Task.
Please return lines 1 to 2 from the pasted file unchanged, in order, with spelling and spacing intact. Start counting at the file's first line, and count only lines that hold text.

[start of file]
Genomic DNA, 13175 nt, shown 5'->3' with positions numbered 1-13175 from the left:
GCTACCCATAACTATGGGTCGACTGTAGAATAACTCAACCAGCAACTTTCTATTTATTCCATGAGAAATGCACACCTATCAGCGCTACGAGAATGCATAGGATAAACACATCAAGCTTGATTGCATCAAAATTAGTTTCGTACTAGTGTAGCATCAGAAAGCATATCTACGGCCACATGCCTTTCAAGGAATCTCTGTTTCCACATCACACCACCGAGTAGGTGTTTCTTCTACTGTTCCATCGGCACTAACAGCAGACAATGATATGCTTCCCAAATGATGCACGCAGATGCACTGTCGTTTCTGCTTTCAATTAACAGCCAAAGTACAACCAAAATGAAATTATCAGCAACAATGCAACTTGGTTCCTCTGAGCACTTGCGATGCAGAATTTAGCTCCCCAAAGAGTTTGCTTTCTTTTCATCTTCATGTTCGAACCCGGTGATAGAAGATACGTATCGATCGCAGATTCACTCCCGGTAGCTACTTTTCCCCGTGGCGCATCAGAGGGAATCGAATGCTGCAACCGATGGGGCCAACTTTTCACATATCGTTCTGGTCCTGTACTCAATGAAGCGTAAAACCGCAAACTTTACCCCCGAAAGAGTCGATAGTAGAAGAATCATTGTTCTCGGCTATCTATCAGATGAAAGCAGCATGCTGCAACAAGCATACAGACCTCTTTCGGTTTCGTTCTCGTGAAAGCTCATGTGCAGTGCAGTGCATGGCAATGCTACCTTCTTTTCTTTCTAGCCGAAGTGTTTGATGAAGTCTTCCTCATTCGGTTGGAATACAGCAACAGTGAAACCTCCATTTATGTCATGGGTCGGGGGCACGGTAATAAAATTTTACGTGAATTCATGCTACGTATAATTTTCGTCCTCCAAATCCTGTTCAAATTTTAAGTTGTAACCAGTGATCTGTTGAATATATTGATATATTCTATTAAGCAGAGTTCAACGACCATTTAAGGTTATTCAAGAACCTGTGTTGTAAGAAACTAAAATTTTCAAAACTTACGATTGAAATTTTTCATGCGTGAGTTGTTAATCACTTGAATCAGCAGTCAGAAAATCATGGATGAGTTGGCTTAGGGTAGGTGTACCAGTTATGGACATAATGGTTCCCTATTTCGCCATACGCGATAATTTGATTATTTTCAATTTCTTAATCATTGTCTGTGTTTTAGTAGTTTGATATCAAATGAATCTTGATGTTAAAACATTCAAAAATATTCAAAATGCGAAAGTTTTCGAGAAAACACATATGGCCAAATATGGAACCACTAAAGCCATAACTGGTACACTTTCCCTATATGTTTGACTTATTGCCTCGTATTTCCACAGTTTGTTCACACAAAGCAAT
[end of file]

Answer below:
Genomic DNA, 13175 nt, shown 5'->3' with positions numbered 1-13175 from the left:
GCTACCCATAACTATGGGTCGACTGTAGAATAACTCAACCAGCAACTTTCTATTTATTCCATGAGAAATGCACACCTATCAGCGCTACGAGAATGCATAGGATAAACACATCAAGCTTGATTGCATCAAAATTAGTTTCGTACTAGTGTAGCATCAGAAAGCATATCTACGGCCACATGCCTTTCAAGGAATCTCTGTTTCCACATCACACCACCGAGTAGGTGTTTCTTCTACTGTTCCATCGGCACTAACAGCAGACAATGATATGCTTCCCAAATGATGCACGCAGATGCACTGTCGTTTCTGCTTTCAATTAACAGCCAAAGTACAACCAAAATGAAATTATCAGCAACAATGCAACTTGGTTCCTCTGAGCACTTGCGATGCAGAATTTAGCTCCCCAAAGAGTTTGCTTTCTTTTCATCTTCATGTTCGAACCCGGTGATAGAAGATACGTATCGATCGCAGATTCACTCCCGGTAGCTACTTTTCCCCGTGGCGCATCAGAGGGAATCGAATGCTGCAACCGATGGGGCCAACTTTTCACATATCGTTCTGGTCCTGTACTCAATGAAGCGTAAAACCGCAAACTTTACCCCCGAAAGAGTCGATAGTAGAAGAATCATTGTTCTCGGCTATCTATCAGATGAAAGCAGCATGCTGCAACAAGCATACAGACCTCTTTCGGTTTCGTTCTCGTGAAAGCTCATGTGCAGTGCAGTGCATGGCAATGCTACCTTCTTTTCTTTCTAGCCGAAGTGTTTGATGAAGTCTTCCTCATTCGGTTGGAATACAGCAACAGTGAAACCTCCATTTATGTCATGGGTCGGGGGCACGGTAATAAAATTTTACGTGAATTCATGCTACGTATAATTTTCGTCCTCCAAATCCTGTTCAAATTTTAAGTTGTAACCAGTGATCTGTTGAATATATTGATATATTCTATTAAGCAGAGTTCAACGACCATTTAAGGTTATTCAAGAACCTGTGTTGTAAGAAACTAAAATTTTCAAAACTTACGATTGAAATTTTTCATGCGTGAGTTGTTAATCACTTGAATCAGCAGTCAGAAAATCATGGATGAGTTGGCTTAGGGTAGGTGTACCAGTTATGGACATAATGGTTCCCTATTTCGCCATACGCGATAATTTGATTATTTTCAATTTCTTAATCATTGTCTGTGTTTTAGTAGTTTGATATCAAATGAATCTTGATGTTAAAACATTCAAAAATATTCAAAATGCGAAAGTTTTCGAGAAAACACATATGGCCAAATATGGAACCACTAAAGCCATAACTGGTACACTTTCCCTATATGTTTGACTTATTGCCTCGTATTTCCACAGTTTGTTCACACAAAGCAAT